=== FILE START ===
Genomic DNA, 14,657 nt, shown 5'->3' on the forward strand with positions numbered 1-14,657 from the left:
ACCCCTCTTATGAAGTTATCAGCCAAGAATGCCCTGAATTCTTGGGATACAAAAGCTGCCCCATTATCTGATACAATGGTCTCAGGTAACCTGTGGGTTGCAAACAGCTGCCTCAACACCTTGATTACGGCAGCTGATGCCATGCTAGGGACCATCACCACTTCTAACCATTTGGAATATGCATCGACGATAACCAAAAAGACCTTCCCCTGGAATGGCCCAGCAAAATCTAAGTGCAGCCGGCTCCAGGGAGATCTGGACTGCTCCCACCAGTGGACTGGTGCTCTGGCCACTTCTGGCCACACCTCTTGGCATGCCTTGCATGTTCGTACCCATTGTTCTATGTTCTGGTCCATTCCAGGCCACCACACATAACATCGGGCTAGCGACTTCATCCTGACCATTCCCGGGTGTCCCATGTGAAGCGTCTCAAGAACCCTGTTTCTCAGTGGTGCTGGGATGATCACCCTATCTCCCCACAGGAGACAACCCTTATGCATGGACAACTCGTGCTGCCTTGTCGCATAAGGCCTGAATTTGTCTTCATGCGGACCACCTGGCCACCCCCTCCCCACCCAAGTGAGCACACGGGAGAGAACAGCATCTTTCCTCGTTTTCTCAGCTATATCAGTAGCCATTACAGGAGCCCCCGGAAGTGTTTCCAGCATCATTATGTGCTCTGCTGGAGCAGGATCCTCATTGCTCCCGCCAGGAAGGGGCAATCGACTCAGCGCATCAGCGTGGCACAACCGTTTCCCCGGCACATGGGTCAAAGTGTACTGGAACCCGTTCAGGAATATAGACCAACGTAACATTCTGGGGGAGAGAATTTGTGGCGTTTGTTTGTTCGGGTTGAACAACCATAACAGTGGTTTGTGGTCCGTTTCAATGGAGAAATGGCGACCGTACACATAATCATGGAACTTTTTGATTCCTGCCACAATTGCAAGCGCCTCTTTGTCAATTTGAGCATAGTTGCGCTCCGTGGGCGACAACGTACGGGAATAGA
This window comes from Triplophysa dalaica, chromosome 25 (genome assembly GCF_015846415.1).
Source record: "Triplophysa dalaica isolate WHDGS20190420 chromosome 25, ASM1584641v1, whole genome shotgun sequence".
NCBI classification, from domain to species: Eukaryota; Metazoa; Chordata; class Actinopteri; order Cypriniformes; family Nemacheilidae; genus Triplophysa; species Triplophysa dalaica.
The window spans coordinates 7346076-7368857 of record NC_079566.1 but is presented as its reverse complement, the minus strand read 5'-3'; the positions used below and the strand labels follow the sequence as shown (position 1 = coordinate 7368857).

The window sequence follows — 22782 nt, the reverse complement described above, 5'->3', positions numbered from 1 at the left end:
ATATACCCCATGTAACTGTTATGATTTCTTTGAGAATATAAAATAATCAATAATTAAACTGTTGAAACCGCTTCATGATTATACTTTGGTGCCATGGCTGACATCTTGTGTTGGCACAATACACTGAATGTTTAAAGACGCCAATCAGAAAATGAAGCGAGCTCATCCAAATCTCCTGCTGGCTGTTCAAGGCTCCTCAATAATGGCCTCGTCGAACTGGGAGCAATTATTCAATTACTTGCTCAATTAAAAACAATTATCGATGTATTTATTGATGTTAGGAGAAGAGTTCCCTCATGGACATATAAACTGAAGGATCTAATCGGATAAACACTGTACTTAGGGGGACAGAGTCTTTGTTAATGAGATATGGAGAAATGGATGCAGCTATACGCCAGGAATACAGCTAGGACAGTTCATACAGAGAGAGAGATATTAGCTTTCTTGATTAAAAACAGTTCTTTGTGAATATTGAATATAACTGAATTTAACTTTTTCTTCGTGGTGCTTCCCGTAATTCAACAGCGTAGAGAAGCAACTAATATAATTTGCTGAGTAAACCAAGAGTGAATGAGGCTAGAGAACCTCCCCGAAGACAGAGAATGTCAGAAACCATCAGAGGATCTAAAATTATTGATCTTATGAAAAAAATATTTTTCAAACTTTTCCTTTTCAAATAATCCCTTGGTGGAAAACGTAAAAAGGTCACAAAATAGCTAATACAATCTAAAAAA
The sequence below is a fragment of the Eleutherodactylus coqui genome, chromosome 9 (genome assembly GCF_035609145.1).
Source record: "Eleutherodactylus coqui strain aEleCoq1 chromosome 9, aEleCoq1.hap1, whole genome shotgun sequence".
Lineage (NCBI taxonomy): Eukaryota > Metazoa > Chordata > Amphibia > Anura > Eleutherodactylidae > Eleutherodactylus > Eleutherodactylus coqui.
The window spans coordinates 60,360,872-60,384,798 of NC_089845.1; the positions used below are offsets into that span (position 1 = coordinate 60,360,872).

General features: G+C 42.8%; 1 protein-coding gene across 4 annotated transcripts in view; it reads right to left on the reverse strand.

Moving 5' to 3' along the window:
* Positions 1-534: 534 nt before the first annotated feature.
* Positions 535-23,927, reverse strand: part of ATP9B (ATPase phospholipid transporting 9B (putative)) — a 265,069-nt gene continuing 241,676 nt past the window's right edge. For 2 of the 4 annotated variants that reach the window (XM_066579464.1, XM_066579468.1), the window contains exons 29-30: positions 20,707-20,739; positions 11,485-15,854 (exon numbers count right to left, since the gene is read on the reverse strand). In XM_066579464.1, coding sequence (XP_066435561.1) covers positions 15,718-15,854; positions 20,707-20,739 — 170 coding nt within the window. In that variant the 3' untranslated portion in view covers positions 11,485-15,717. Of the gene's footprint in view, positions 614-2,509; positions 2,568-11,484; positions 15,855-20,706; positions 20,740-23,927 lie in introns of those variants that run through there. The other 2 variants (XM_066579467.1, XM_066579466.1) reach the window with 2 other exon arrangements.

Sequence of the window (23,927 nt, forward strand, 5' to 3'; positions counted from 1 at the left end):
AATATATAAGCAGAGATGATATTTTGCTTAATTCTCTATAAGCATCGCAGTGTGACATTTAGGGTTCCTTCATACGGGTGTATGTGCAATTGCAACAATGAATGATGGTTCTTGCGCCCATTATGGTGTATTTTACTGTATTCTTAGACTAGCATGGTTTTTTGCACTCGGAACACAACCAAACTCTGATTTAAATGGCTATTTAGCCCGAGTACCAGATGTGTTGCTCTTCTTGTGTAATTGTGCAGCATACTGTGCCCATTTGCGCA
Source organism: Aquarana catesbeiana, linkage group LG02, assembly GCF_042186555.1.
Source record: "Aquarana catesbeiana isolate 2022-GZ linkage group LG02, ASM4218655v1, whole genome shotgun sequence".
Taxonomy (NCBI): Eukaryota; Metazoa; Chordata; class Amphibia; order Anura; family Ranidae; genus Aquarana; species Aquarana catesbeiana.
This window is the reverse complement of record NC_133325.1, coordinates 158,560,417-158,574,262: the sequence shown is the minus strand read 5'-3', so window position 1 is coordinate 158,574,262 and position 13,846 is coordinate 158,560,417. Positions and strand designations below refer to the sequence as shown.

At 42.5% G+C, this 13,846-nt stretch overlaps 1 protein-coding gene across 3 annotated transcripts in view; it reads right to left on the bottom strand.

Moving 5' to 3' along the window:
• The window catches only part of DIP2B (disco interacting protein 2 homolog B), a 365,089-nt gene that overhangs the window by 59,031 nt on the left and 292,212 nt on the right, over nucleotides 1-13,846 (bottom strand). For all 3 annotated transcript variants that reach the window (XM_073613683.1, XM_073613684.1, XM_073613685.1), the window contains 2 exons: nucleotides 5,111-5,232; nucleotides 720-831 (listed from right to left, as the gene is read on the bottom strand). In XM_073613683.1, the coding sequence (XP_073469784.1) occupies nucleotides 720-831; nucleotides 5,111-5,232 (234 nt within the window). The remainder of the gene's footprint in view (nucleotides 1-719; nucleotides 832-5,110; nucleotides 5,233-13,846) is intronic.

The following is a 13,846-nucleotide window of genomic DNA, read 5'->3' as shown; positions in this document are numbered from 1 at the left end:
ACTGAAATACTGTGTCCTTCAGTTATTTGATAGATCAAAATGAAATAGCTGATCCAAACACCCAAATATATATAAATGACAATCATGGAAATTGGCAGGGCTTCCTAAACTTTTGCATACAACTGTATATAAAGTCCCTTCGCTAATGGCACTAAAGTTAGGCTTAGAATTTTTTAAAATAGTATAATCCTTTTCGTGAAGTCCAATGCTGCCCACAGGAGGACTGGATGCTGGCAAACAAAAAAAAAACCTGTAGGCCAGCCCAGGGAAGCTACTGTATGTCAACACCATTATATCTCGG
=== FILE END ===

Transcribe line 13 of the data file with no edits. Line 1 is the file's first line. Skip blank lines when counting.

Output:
General features: G+C 42.8%; 1 protein-coding gene across 4 annotated transcripts in view; it reads right to left on the reverse strand.